About evil (part 3)

Writing or speaking to trusted friends, and in the privacy of his journal, Dag Hammarskjöld recorded his understanding of evil in a more richly personal way than in public talks. About evils encountered in the course of his work as secretary-general, he had a wide range of attitudes: cutting, ironical, witty, coolly observant, combative, sad nearly beyond words. Some of that is evident this week. But there was another dimension, internal. He kept close watch on himself.
About his experience of the United Nations, Hammarskjöld was endlessly interesting. The following two extracts from letters reflect his private impressions, respectively at an early stage when everything was new and during the Suez crisis and its aftermath:

Of [the UN] I somehow cannot tell. It remains too preposterous—both evil and encouraging. The Thousand and One Nights—but the Thousand and One Nights with the Sermon on the Mount as a counterpoint. No, you cannot understand me; this must sound quite mad and still it is true.
(Letter to a friend early in his tenure as secretary-general)

One of the lasting experiences from the last months and weeks is that, with our so-called rising civilization, we do in no way see a decline in the art of lying. The modern media of communication, the modern entanglement of interests all over the world, have opened a door to a paradise for those who fight with words representing mala fide assumptions, false presentations, invidious comments, outright slander—and so on. If I were Hieronymus Bosch, I could paint a beautiful triptych in the colors of Hell and in celebration of this new great Harlot.
(DH letter to Bo Beskow, March 1957)

The Congo crisis of 1960-61 was an out-and-out nightmare. Rumors swirled, of course—including one about which Hammarskjöld’s pungent comment remains on record. Antoine Gizenga was a Congolese political leader loyal to Patrice Lumumba and critical of Hammarskjöld’s role in the Congo.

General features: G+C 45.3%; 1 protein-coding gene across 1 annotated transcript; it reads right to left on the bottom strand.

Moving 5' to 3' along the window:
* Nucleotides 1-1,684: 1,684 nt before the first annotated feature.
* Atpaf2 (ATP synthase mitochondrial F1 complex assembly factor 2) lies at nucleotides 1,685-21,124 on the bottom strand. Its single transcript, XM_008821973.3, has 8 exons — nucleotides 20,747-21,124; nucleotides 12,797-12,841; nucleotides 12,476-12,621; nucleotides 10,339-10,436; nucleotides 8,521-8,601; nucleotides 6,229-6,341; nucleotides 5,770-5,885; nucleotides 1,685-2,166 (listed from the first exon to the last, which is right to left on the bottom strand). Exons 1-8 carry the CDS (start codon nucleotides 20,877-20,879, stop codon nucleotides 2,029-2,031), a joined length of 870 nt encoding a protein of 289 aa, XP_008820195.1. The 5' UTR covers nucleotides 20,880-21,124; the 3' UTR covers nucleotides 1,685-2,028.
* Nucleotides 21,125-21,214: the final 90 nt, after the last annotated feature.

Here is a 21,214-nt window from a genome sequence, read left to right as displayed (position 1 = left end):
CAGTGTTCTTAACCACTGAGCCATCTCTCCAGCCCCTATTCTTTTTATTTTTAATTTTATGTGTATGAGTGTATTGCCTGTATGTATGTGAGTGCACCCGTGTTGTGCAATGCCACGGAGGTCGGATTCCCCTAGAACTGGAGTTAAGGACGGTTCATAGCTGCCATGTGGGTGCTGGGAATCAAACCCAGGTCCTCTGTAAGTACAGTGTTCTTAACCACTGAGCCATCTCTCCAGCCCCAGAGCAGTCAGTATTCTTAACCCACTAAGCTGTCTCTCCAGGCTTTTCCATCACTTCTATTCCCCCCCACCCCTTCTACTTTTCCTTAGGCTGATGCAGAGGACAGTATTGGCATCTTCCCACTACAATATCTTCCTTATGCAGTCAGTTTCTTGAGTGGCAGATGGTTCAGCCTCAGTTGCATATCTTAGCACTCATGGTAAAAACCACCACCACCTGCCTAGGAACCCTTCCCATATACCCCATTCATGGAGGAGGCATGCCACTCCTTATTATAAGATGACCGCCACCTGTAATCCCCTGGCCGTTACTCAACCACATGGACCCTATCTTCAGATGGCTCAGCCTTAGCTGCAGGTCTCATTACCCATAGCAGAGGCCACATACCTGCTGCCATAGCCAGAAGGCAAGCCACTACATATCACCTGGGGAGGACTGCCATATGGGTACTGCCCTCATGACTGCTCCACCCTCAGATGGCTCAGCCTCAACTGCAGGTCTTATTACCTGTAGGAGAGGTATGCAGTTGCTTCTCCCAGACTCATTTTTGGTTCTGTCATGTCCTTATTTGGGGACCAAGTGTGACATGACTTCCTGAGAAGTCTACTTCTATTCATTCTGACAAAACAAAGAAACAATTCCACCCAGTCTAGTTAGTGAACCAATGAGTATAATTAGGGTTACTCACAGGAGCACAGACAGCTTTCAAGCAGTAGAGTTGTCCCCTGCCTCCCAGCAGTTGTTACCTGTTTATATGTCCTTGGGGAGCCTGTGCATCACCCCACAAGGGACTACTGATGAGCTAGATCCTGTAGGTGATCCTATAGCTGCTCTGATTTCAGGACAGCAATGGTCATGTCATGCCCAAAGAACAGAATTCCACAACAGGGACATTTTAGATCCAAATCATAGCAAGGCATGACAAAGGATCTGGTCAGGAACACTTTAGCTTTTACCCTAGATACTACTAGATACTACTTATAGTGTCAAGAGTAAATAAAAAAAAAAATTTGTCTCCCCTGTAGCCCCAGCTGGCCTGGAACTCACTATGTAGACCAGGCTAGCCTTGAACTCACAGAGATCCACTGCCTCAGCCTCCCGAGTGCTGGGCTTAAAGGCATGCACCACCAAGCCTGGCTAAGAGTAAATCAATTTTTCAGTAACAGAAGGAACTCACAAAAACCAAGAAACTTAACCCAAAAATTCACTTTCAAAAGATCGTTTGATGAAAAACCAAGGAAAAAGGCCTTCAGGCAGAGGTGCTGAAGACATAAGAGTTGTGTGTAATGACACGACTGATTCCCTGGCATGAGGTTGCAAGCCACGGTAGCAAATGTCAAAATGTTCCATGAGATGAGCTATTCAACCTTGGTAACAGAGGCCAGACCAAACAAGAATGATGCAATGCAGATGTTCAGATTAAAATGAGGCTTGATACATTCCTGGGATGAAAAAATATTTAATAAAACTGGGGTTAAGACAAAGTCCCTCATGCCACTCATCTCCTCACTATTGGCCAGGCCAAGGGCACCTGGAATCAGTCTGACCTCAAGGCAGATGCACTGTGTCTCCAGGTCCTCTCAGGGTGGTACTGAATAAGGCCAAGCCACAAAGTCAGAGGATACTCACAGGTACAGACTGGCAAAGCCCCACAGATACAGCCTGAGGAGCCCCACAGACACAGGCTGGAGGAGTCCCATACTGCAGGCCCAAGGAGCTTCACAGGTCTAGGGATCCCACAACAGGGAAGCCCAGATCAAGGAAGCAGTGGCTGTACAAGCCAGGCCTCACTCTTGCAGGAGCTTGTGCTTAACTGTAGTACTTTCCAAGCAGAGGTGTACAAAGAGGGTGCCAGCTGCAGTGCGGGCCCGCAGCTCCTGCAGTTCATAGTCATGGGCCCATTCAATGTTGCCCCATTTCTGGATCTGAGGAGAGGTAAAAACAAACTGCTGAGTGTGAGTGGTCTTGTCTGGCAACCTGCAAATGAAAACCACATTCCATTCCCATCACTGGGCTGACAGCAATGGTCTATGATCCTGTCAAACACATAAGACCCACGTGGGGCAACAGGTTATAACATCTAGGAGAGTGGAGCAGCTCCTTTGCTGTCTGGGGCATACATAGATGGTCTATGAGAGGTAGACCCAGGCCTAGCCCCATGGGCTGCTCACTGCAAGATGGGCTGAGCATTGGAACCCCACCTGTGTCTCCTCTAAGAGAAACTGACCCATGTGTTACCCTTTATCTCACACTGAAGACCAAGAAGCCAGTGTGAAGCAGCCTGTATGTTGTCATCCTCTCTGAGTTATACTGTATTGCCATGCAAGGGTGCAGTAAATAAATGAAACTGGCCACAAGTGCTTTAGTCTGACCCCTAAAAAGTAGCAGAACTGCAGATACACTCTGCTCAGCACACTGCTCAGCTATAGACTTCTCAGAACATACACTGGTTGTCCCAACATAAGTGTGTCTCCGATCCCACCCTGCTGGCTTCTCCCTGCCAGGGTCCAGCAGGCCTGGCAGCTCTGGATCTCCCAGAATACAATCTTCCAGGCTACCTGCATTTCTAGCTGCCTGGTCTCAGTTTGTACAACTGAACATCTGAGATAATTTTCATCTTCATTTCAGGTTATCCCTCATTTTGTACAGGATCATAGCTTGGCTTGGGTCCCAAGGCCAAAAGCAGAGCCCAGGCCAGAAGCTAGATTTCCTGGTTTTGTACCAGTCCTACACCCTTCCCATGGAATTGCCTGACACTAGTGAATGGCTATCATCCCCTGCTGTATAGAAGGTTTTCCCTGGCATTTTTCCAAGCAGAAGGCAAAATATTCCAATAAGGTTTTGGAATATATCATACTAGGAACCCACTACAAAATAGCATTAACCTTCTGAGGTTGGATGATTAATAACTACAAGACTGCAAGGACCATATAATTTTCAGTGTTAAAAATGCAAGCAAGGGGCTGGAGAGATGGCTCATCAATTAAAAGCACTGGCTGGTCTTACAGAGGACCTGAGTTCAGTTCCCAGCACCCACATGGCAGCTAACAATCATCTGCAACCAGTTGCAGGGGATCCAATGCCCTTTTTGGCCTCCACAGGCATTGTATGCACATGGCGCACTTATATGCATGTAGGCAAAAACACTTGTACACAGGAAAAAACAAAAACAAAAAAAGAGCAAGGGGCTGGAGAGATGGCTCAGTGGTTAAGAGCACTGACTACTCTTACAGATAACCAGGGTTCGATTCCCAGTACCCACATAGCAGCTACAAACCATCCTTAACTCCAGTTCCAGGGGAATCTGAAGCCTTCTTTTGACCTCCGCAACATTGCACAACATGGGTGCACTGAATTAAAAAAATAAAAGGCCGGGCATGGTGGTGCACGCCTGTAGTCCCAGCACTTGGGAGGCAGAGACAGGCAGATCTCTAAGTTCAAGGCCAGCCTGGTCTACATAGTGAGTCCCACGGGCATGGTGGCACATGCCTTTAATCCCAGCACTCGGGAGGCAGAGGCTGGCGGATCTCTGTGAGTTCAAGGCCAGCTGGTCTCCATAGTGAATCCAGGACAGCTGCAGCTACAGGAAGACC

The Gizenga campaign included the rumor that Hammarskjöld was working for Belgium because King Baudouin’s mother was a Swedish princess. Hammarskjöld characterized this slander as an ‘illustration of political life in a world of stupidity abused by evil’. (Urquhart, 421n)

Toward the end of his life, when the Congo crisis had worn thin his native optimism, Hammarskjöld was asked by his close friend, the artist Bo Beskow, how he was seeing things. The question was apparently something of a ritual between them. Hammarskjöld’s answer was altogether memorable:

I asked as I used to do on meeting him again, "Do you still have faith in man?" Meaning the individual on his own, not in mobs or masses or political parties. Dag had always up to then answered positively, but this time he looked sad and pensive and he said, "No, I never thought it possible, but lately I have come to understand that there are really evil persons—evil right through—only evil".
(Beskow, 181)

As noted earlier, Hammarskjöld kept close watch on himself. He often enough said in public talks that self-knowledge is crucially important for those—diplomats or others—who wish to contribute to what he called "peace and reason" in the world. In Markings he recorded an insight that requires no commentary:

We can reach the point where it becomes possible for us to recognize and understand Original Sin, that dark counter-center of evil in our nature—that is to say, though it is not our nature, it is of it—that something within us which rejoices when disaster befalls the very cause we are trying to serve, or misfortune overtakes even those whom we love.
    Life in God is not an escape from this, but the way to gain full insight concerning it. It is not our depravity which forces a fictitious religious explanation upon us, but the experience of religious reality which forces the night side out into the light…. (Markings, 149)